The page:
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Do you struggle to grocery shop with kids in tow?

by Liz

In attempt to make everything about meal planning as simple as possible, these 5 simple games for the grocery store will help keep your children engaged.

The time at the store will go by in a flash!


I have two girls and that two and half and six years old. My two and half year old will attend preschool in the Fall so I ™m focusing my efforts on color recognition and vocabulary development. My six year old is in kindergarten and is now reading at an early first grade level. Her sight words are abundant and she is able to blend multisyllabic words to decode them. Her math skills are extremely strong and she has a mind that understand numbers quickly. As a former reading specialist, I ™ve always put a great deal of emphasis on early reading skills. I do it through games and what most would likely see as chatter. I ™m pretty sure that the people that pass me at the grocery store with my girls think I ™m talking gibberish to them. They love it though.

I spy with first sound (pre-k ”2nd). When my oldest was little we played I spy with colors. I would spy green and she would find cucumbers, celery, peppers, etc. Now that she has made the connection of sounds in a beginning of the word to the rest of the word, it is the perfect came to play. If I was thinking of a cucumber, I would state, I spy with my little eye something that begins with the sound k . You're not stating the letter. You make the sound. They will then guess cabbage, carrots, cucumbers, etc.

Phoneme Segmentation (k-2). This is a really big name for something very simple. Take a word like cat  and break it into each of it's sounds c  a  t . Your child now needs to tell you the word. Another example would be boat  broken into b  oa  t . It's just the sounds, no spelling. You can also take this a step further and ask your child to break the word into it's sounds. So you ™d give them the word hat  and they would break the word into h  a  t .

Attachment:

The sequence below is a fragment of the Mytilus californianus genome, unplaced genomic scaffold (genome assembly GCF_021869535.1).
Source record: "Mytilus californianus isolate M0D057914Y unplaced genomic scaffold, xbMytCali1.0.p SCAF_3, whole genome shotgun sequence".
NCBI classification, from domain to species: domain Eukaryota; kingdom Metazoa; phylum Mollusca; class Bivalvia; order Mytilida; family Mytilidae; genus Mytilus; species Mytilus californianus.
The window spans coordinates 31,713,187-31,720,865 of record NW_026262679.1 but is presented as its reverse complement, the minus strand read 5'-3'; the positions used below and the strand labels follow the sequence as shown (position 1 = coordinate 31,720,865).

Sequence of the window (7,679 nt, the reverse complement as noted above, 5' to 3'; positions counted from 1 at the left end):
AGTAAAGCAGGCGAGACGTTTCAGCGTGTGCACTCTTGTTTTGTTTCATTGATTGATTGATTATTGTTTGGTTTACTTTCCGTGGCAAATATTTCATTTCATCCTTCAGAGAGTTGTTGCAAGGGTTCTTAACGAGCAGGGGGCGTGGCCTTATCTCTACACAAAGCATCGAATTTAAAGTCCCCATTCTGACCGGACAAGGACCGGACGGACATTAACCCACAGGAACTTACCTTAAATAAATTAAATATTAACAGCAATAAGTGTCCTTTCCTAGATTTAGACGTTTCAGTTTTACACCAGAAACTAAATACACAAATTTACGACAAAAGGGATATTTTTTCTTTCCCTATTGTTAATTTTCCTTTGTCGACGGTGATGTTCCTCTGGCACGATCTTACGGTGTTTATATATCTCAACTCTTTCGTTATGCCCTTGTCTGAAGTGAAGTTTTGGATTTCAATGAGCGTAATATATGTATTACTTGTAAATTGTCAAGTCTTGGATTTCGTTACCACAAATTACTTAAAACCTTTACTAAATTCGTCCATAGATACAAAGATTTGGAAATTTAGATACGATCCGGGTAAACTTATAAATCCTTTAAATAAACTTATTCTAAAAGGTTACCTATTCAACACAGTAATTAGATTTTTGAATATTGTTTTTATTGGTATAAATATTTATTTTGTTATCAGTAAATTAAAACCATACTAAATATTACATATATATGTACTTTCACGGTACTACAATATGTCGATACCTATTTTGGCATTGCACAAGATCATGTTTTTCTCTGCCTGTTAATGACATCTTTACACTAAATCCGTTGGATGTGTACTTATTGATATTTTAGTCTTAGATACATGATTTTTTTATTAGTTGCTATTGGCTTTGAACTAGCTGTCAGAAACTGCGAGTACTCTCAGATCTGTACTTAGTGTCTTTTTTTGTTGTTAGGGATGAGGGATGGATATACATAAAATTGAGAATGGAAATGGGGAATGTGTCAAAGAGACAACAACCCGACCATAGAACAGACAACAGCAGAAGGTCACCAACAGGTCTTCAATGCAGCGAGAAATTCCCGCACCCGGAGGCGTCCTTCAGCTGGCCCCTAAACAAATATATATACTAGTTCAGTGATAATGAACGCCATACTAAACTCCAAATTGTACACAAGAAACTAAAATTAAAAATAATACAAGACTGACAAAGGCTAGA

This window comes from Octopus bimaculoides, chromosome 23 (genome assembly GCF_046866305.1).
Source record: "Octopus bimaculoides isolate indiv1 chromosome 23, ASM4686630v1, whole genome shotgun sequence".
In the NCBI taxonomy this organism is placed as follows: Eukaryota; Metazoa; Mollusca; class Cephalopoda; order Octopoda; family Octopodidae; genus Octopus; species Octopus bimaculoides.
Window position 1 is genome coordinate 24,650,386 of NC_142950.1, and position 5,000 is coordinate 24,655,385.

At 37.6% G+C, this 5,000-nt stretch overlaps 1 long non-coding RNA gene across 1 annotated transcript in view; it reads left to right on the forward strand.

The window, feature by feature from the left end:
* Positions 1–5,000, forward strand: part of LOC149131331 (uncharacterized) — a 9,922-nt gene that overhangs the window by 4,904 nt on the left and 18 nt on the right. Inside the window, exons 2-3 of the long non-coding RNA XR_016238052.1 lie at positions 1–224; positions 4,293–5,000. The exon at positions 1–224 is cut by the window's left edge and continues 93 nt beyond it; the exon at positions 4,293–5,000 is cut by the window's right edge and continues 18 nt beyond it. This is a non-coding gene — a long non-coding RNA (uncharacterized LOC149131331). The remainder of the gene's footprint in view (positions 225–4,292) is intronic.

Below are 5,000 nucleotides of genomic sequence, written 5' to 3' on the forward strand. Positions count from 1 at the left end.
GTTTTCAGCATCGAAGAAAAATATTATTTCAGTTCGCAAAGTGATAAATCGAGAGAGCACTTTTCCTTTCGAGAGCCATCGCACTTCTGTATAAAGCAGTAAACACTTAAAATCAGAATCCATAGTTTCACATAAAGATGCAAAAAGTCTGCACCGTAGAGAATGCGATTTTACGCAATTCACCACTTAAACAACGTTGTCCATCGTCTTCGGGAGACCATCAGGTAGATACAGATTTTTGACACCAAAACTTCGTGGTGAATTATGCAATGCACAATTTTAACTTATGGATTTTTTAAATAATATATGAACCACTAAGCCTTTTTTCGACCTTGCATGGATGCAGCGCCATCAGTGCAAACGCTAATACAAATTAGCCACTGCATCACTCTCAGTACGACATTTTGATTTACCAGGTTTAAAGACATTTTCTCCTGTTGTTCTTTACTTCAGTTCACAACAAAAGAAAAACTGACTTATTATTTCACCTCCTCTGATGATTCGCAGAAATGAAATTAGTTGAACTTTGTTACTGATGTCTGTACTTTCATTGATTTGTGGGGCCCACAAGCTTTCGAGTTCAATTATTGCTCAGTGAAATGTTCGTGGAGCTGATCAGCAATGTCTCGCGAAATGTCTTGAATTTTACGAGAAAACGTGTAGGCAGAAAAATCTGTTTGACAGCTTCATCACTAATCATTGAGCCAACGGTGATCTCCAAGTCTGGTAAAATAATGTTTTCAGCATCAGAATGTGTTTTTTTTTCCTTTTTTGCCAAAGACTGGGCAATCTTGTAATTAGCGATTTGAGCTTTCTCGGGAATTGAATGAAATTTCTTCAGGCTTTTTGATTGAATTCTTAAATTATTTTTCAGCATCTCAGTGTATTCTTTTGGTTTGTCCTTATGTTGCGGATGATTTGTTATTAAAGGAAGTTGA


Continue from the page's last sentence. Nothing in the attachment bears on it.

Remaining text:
Vocabulary Stairs (3 years – 9 years). The idea behind this game is that your child continues to grow their vocabulary no matter what their level is. For example, my two and half year old and I play this often. I give her an item like a grape and she has to describe it. She starts off by telling me that it's green. I ask what else? She says that it's round. I ask what else again. She tells me that it grows in batches on a vine.

Categories (preschool – 2nd). A large part of a child's vocabulary development and even mathematic skills are determined by their ability to categorize items. A grocery store is an obvious place to categories items since the entire store is designed this way. I work on the difference between fruits and vegetables with my two and half year old, while I talk to my six year old about the dairy products. The grocery store is also the perfect opportunity to talk to your kids about how the healthy, unprocessed foods surround the rest of the aisles in the grocery store. My oldest continually asks if something is healthy for her and this provides her with an opportunity to investigate herself what is categorized as healthy.

Rhyming (preschool – 1st). There's a reason that Dr. Seuss stories are so beloved. Children love to be silly and rhyming is the perfect opportunity to create silly words. As we walk through the aisles I give a word and they come up with as many rhyming words as they can think of. With my oldest I push her to come up with real words rather than nonsense, made up words. If she's not sure if the word is real, I urge her to use it in a sentence so that the context of her sentence can show me if she really knows what the word means.


For the rest of our grocery shopping tips with kids in tow grab our complete guide to meal planning with resources and tips, The Meal Planning Game Plan. You'll find everything you need to get you organized as well as save you money and your sanity in the process.

A big thanks to Jenny Melrose for being a friend to Kids Activities Blog! I can’t wait to dive into this book. -Holly